Belarus President Alexander Lukashenko, dubbed Europe’s last dictator, ended his three-day official visit to Zimbabwe on 1 February after presiding ... over the signing of several bilateral agreements between the two nations in the capital Harare.
Asmaou Diallo, justice above all
For 12 years, Asmaou Diallo, alongside other victims, has commemorated the Conakry stadium massacre of 28 September 2009 “in order to be heard, nevertheless, by a government which, under Alpha Condé, did not show the slightest interest in opening a trial”.
In 2022, this Guinean woman saw the culmination of her long years of struggle: 11 officers in power at the time, including Moussa Dadis Camara, the former president of the transition, appeared in court.
I lost my son and I will never be able to get him back…But once justice has been done, my conscience will be clear.
On that fateful day in 2009, Diallo’s eldest son, Ali, a history teacher, had gone to demonstrate against the candidacy of the coup leader, who was running for top office. Ali was killed along with 156 other protesters, while soldiers raped a hundred women from the defence and security forces.
It was time to open Guineans’ eyes to what happened that day.
As president of the Association of Victims, Parents and Friends of the 28 September Massacre (AVIPA), which she founded shortly afterwards, Diallo has fought tirelessly to bring those responsible to justice. It was a “laborious struggle”, carried out during the transitional regime of Sékouba Konaté, and then during the presidency of Alpha Condé.
In the end, it was a military man, Mamadi Doumbouya, the current leader of the transition, who allowed the trial to take place. “It was time to open Guineans’ eyes to what happened that day,” says Diallo. “Only a few soldiers are standing trial, but if it goes well, it’s Guinea that will win. People will know that it is no longer possible to make the same mistakes.”
Diallo, who was awarded the Martin-Ennals Prize (the equivalent of the Nobel Prize for Human Rights) in 2015, is also fighting so that the survivors of this tragedy are recognised and compensated. They include, particularly, the women who were raped, many of whom were repudiated by their families after the tragedy and left to fend for themselves.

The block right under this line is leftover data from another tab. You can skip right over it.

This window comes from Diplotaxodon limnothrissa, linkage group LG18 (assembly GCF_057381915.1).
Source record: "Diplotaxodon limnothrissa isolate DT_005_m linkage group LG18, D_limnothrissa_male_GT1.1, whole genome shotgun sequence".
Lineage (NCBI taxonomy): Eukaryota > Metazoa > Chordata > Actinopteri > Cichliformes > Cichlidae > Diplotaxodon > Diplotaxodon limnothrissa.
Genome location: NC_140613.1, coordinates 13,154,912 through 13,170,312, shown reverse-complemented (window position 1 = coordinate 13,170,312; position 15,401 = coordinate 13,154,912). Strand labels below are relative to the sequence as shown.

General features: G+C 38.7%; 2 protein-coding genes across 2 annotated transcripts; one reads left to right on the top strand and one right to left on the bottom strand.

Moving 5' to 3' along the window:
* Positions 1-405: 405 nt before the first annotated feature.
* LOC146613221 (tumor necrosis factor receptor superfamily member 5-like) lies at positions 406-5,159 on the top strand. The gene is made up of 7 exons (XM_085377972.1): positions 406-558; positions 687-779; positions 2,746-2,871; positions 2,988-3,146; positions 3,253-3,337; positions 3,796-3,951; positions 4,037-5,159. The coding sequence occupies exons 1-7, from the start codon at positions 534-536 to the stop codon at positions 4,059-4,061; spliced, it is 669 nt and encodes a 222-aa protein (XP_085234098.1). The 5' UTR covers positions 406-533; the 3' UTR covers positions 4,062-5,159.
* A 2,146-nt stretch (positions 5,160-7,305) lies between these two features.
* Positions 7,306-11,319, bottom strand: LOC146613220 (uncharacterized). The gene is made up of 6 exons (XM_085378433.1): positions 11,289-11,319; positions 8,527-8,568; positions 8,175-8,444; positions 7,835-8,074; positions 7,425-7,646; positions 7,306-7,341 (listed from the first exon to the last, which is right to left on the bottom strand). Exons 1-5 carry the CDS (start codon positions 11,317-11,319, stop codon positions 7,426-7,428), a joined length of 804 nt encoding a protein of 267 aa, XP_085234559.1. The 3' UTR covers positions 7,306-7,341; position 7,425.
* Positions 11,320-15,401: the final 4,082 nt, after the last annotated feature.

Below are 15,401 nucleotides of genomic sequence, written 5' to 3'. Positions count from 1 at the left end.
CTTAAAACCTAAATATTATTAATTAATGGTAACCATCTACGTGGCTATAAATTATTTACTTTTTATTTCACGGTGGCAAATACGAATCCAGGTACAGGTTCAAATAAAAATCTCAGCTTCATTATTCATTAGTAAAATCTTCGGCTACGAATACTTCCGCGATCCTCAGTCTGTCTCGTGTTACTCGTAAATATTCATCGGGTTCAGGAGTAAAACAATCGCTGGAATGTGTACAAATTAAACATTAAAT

For the AVIPA president, the association’s work will continue after the trial, but differently. “I lost my son and I will never be able to get him back,” she says. “But once justice has been done, my conscience will be clear.”
Alioune Tine, serving the rule of law
73-year-old Alioune Tine will once again be at the forefront of the scene to dissuade a Senegalese head of state – Macky Sall in this case – from running for a third term. Although there are only 14 months before the presidential election, Sall has yet to clarify his intentions.
His silence has aroused a certain embarrassment among several civil society actors, including Alioune Tine. “I am very embarrassed to stand with young people once again, 10 years after [having lived through a similar situation], to talk about this issue,” says the human rights activist, who on 27 October launched the initiative ‘Jàmm a Gën 3ᵉ mandat’ (‘Better peace than a third term’) with NGOs.
READ MORE Senegal: Macky Sall at the crossroads
The former regional director of Amnesty International for West and Central Africa had indeed already opposed, in 2011-2012, a third candidacy of Abdoulaye Wade (in the end, the outgoing president lost his way at the polls). “Today, it would be incongruous for me to exclaim ‘Macky get out!’ when, along with current leaders, we campaigned for Wade’s departure,” says Tine, who is also an independent expert, assigned with the responsibility of assessing the human rights situation in Mali for the UN.
For more than 30 years, this doctor of linguistics, who forged his political conscience in the late 1970s within the Democratic League (LD/MPT) has been trying to ease tensions in West Africa. In June, he helped defuse the crisis between the Senegalese government and the leaders of Yewwi Askan Wi (the main opposition coalition), who demanded the reinstatement of their list of titular candidates for the 31 July legislative elections, invalidated by the Constitutional Council.
A year earlier, this founder of the Afrikajom Center, a think-tank specialising in governance issues, had shuttled between the presidency, religious leaders and the opposition, This was in a bid to end the demonstrations triggered in March 2021 by the arrest of Ousmane Sonko, which were violently repressed and resulted in 14 deaths.
Although the political climate is likely to become even more tense between now and the presidential elections, Alioune Tine has called for the release of political prisoners. He has also pleaded for Karim Wade and former Dakar mayor Khalifa Sall, who has been declared ineligible for office, regain their civil rights (they were respectively sentenced to six and five years in prison, and two heavy fines for “illicit enrichment” and “fraud involving public funds”).
Tine’s plea seems to have been heard. On 28 September, Sall asked his justice minister “to examine an amnesty scheme for people who have lost their voting rights as soon as possible”.
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